Overall, men declared themselves dissatisfied with custody for 74 children, and women, for 18 children (data not presented). In other words, as Figure 6 clearly illustrates, fathers expressed dissatisfaction more often than mothers did. A variety of reasons were offered for this lack of satisfaction. Men with low levels of contact wished to spend more time with their children, and those with more regular contact expressed the desire for legal custody. Replies to this question fell into the "other reason" category in about half the cases for male respondents, and in more than 60 percent of cases among female respondents; this category comprises a variety of responses linked to the child's life with the other parent, and amounts effectively to an inventory of "criticisms" of the way the other parent carries out his parental role (lifestyle, presence of a new partner, physical environment, lack of affection or discipline, etc.).

Frequency of father/child contact

Mothers and fathers expressed considerably lower levels of satisfaction when the question made specific reference to the number of contacts between fathers and children (see the second section of Table 13). For around one-third of children, both men (34.3 percent) and women (31.1 percent) asserted a level of dissatisfaction with the frequency of father/child contact. In both cases, the lack of satisfaction appeared most often when fathers spent little or no time with their children during the year preceding the survey: around half the fathers (53.3 percent) and mothers (47.0 percent) were dissatisfied with the frequency of contact. Satisfaction increased as the amount of father/child contact increased, for both male and female respondents. The sample bias played a part in the observed similarity between men and women; the pathways followed in the questionnaire meant that children living full-time with their father were excluded from the analysis, thus making more comparable the samples of children declared by fathers and mothers.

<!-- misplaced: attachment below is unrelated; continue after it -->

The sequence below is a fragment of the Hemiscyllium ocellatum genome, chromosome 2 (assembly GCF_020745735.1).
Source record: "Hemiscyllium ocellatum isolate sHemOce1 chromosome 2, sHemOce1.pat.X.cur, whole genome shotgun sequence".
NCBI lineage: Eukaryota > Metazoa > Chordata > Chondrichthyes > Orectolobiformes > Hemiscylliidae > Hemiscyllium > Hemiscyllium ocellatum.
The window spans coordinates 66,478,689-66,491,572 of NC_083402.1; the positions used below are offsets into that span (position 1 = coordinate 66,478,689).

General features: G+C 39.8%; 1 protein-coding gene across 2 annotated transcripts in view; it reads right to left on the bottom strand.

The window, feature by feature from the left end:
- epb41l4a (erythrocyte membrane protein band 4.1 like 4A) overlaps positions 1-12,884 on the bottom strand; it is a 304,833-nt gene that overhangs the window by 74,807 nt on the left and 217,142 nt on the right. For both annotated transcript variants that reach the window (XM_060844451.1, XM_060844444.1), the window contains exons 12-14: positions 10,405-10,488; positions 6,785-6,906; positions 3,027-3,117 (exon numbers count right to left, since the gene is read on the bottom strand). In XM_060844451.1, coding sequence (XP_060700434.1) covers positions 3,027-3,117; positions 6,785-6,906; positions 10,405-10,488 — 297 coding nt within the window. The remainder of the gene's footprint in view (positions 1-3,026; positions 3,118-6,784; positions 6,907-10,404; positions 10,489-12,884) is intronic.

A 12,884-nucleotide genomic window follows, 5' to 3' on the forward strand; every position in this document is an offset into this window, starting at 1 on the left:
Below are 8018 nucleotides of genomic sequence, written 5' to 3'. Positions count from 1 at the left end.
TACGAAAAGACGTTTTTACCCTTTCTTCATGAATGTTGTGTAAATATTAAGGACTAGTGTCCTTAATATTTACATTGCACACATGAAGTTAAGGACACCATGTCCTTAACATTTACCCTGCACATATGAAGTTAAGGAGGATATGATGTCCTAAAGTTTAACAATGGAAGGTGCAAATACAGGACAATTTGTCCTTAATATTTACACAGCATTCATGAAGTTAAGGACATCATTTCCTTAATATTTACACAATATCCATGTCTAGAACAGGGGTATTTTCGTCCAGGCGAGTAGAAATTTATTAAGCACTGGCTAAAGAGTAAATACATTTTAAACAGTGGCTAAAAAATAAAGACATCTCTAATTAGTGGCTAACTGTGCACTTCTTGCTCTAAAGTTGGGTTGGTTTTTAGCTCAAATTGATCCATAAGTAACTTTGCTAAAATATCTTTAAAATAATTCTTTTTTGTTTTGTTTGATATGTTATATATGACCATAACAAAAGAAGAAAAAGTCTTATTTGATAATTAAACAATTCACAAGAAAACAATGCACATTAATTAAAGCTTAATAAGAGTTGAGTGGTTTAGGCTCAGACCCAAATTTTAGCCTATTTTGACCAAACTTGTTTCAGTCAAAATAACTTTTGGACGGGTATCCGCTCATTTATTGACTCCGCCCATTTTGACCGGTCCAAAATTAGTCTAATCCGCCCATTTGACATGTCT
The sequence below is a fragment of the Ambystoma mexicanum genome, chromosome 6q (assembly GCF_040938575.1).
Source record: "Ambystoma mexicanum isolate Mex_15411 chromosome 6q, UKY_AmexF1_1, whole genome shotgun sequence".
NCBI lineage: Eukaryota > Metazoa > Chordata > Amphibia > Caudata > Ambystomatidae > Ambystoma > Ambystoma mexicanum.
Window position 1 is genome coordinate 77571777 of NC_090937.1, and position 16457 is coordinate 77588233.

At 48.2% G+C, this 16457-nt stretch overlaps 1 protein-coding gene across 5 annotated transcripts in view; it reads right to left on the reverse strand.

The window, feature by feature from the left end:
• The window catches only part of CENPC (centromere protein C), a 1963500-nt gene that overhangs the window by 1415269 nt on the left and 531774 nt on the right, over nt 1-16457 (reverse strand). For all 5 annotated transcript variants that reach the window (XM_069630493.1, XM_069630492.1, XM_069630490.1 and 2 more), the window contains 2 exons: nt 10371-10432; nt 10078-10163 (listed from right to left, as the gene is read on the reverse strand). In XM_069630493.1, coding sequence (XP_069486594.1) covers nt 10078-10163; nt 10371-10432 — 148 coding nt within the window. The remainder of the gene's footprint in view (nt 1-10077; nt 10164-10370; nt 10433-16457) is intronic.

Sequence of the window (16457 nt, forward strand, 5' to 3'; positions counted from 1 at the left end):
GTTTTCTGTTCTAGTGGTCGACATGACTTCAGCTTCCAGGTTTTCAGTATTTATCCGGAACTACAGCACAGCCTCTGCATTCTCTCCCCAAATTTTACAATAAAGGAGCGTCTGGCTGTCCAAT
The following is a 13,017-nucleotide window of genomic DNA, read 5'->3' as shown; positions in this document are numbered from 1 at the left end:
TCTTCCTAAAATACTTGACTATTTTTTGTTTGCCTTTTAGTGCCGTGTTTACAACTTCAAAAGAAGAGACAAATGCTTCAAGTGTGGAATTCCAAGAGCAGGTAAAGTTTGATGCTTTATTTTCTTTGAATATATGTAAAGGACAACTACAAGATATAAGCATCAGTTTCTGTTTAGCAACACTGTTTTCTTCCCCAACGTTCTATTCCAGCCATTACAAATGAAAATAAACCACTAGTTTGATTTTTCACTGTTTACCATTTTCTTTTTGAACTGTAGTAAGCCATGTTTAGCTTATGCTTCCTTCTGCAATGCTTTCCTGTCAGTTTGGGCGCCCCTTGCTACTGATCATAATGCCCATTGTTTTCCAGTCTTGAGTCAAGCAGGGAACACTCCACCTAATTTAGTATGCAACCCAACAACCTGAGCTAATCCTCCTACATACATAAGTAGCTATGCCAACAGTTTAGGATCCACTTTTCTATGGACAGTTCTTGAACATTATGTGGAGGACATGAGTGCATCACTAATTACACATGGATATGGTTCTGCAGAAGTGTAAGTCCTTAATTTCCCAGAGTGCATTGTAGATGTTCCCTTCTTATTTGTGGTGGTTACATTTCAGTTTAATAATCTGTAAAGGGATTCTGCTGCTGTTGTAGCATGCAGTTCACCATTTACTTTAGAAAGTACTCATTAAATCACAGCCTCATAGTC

What reasons were offered to justify the lack of satisfaction? The great majority of men (85.6 percent) declared that they would have liked more frequent contact with their children; almost as many women complained that father/child contact was absent or too limited.

What stands out from the preceding analysis is the fact that fathers, while relatively satisfied with the place and person with whom the child lived, complain nonetheless of spending too little time with their children. It appears, in other words, that fathers do not so much want custody of their children as simply a more frequent access to them (see Figure 7); in such circumstances, they might be tempted to blame the mother for preventing them seeing their children. For their part, almost all mothers are satisfied with the custody arrangements, but they too would like fathers to have more frequent contact with their children; in this case, the father's lack of interest in his children might well become the focus for criticism.